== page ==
• In this indoor track, your splits get called out every 200 metersAnd indoor track is 200 meters long so you get splits every about 30 seconds
  • The timekeeper called out 27 seconds for the first 200 meters (about five seconds faster than four minute pace)
  • 27 seconds is extremely fast and it’s a terrible way to start a 1,500 meters race if you are trying to run sub four minutes
  • “I had conflicting emotions of like, ‘Oh God, you idiot’ with ‘Oh, I actually feel surprisingly relaxed’”
  • But there’s some magic that happens in a race, and you can sometimes dismiss those discrepancies 
  • He was way ahead of the pace after the third lap

At that point in the race, two things were happening:

  • 1- He realized he was having a really good day
  • 2 – Realized that the splits were no longer meaningful because you memorize the splits for the races you think you’re going to run

Next, he made the best decision of his life: 

  • He stopped listening to the splits and decided to “put his head down and go for it”
  • He finished with a time of 3:52, — nine seconds faster than his personal best at the time
  • For context, a one second personal best would have been a huge victory — “Nobody PBs by nine seconds after they’ve been training hard for four years, five years
  • Alex says it was “absolutely mind boggling”

Post race analysis

  • One of his teammates had been privately keeping Alex’s splits and told him that he actually did NOT go out at 27 seconds, in fact he was closer to 30 seconds (and same thing was lap 2)
  • In other words, the timekeeper calling out his splits was actually wrong at the time
  • Alex was basically “fooled” into thinking he was having an amazing day, and then did

What happened next?

{end of show notes preview}

Would you like access to extensive show notes and references for this podcast (and more)?

Check out this post to see an example of what the substantial show notes look like. Become a member today to get access.

Become a Member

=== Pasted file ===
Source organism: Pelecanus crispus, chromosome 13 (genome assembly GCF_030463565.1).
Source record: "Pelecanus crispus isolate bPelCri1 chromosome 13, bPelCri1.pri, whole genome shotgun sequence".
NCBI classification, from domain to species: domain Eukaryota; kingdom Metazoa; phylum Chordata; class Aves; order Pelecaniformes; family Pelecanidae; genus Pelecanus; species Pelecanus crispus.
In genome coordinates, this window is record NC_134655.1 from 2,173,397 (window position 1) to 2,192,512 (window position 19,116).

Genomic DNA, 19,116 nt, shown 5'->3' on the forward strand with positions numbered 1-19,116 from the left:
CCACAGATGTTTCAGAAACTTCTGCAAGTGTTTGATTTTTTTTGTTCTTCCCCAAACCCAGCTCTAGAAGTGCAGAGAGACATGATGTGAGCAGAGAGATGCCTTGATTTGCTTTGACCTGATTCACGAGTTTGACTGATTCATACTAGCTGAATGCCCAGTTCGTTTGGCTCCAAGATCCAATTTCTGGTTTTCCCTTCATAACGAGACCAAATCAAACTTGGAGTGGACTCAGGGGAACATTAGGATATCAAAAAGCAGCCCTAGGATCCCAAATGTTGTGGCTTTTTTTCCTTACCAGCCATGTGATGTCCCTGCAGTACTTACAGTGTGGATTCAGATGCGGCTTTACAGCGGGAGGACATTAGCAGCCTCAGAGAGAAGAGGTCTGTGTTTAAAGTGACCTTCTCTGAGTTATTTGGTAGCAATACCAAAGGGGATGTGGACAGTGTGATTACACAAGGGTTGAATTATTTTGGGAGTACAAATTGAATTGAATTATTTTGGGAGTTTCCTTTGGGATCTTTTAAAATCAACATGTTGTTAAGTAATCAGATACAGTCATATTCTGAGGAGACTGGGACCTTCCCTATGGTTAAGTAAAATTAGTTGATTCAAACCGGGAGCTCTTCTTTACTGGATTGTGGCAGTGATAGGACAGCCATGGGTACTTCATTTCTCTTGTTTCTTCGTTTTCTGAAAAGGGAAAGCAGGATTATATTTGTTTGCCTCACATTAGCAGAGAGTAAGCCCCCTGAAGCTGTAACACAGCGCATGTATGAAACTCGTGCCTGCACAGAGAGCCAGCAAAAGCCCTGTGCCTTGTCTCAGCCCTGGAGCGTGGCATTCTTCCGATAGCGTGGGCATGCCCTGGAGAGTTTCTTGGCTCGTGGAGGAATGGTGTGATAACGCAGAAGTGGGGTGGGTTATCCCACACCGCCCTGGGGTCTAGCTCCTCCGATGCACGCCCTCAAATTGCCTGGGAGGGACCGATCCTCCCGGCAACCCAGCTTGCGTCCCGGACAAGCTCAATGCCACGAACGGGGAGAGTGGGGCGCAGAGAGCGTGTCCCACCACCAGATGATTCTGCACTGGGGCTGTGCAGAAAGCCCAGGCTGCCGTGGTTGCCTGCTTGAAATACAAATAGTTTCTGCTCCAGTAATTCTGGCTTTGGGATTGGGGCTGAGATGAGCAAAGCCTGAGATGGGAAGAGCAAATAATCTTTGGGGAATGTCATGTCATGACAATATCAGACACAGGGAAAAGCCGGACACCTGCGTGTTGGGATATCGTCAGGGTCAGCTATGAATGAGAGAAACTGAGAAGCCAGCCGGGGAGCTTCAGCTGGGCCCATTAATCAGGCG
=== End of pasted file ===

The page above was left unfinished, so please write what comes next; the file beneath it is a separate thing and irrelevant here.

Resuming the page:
Alex Hutchinson, Ph.D

Alex is a sports science journalist, author of the book ENDURE: Mind, Body, and the Curiously Elastic Limits of Human Performance, and former competitive runner for the Canadian national team. He currently writes the Sweat Science column for Outside Online. Prior to his journalism career, Alex acquired a Ph.D. from the University of Cambridge. He spent a few years as a postdoctoral researcher with the U.S. National Security Agency working on quantum computing and nanomechanics while simultaneously competing as a middle- and long-distance runner for the Canadian national team.

Disclaimer: This blog is for general informational purposes only and does not constitute the practice of medicine, nursing or other professional health care services, including the giving of medical advice, and no doctor/patient relationship is formed. The use of information on this blog or materials linked from this blog is at the user's own risk. The content of this blog is not intended to be a substitute for professional medical advice, diagnosis, or treatment. Users should not disregard, or delay in obtaining, medical advice for any medical condition they may have, and should seek the assistance of their health care professionals for any such conditions.
  1. I had the exact same “aha” moment in a 2-mile race that Peter reported for his 1500-meter race. Never heard of anyone else having it until now, and still don’t understand it. BTW, I started out as an 800-meter runner and agree it is the hardest of all races.

  2. Peter, your guest Alex Hutchinson and the podcast were brilliant. He is engaging, modest, intelligent, and has not been afraid to commit himself in his life passions. (And he’s Canadian!)

    I thought I knew a lot about exercise physiology, training, and running, but I learned so much more in this podcast, and was stimulated by the many new questions that were raised. I was afraid to miss even a word, I was listening so intently; but I’ll probably listen to it through again!

    BTW, the detailed show notes state that Alex took his PhD at Columbia, whereas the life-story podcast narration indicates that it was actually at Cambridge, UK. And yeah, Emil Zatopek’s brutal training volume was indeed legendary! His 400m repeats were part of this epic mythology; I understand he did not just do 400m x 60 but actually 400m x 100 on at least one occasion (I have used this knowledge to goad myself back into submission during moments of self-pity during training!) His record of 3 gold medals (5k, 10k, Marathon), really 3 significantly different race types, at a single Olympics is remarkable.

  3. Great episode and much (running) ground covered ! Would like to have heard your guest’s exceptionally educated and experienced opinion on the question of running shoes ; and specifically with respect to your podcast on the “Evolution of the foot, running injuries and minimalist shoes”with Irene Davis (which rather blew me away, that the past half century of running shoe design has been an offense to our evolutionary design). As you concluded on the strong longevity note of mobility and injury prevention, it would seem that proper shoe and gait training be included this tool box. Perhaps for the next AMA ? Again, much gratitude for your unmatched podcasts and guests.

Facebook icon Twitter icon Instagram icon Pinterest icon Google+ icon YouTube icon LinkedIn icon Contact icon